- Canned Food: Liquid that is found in your canned food such as fruit and vegetables is safe to drink.
- Swimming pools and spas: DO NOT drink this water. However, you can use this water for taking baths or cleaning yourself.
How to Find Other Water Sources Outside Your House
If you don’t have running water in your house, it could be possible that water sources are contaminated and the pumps have been turned off or are without power. Additionally, if there is a flood, flood waters contaminate well water, rivers, streams, and lakes with livestock waste, human sewages, and chemicals.
When you go for a hunt for water sources outside of your home, you must treat the water before drinking it! Possible ways to get drinking water outside the home include:
- Rainwater: You can easily start collecting rainwater now. I actually found a great source on WikiHow that tells you some great steps on how to collect rainwater with a barrel. It’s worth a read.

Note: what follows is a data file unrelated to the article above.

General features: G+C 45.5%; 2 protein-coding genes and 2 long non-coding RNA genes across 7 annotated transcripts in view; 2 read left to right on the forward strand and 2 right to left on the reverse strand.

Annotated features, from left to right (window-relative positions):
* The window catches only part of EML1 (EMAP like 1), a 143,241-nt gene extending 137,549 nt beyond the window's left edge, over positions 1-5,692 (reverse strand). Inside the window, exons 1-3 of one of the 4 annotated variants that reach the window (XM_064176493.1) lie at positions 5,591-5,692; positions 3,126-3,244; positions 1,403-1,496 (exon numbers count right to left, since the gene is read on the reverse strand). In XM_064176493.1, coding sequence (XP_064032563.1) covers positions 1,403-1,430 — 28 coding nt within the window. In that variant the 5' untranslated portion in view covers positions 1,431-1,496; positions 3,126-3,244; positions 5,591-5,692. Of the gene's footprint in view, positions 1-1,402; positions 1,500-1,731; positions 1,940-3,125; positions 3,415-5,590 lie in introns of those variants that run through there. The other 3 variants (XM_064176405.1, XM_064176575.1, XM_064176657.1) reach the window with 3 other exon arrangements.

- Streams and Rivers: You can get water from moving bodies of water. Make sure you treat the water.
- Ponds and Lakes: Again, getting water from ponds and lakes requires you to treat the water to make it safe to drink. You can however bathe in it.
- Natural Springs: Be sure to check the water for weird colors or odors.
If you think you may have to seek out alternative water sources, I would suggest finding out where those sources are now! Know where the closest river, lake, or pond is. Start collecting rainwater now. You can take steps today that will prepare you in this kind of emergency.
How to Treat Water for Consumption
Water can be contaminated with a variety of microorganisms such as bacteria and parasites. This contamination can cause diseases such as dysentery, cholera, typhoid, and hepatitis. As stated above, water found from outside sources should be treated. According to the CDC, you will want to treat your water in the following ways: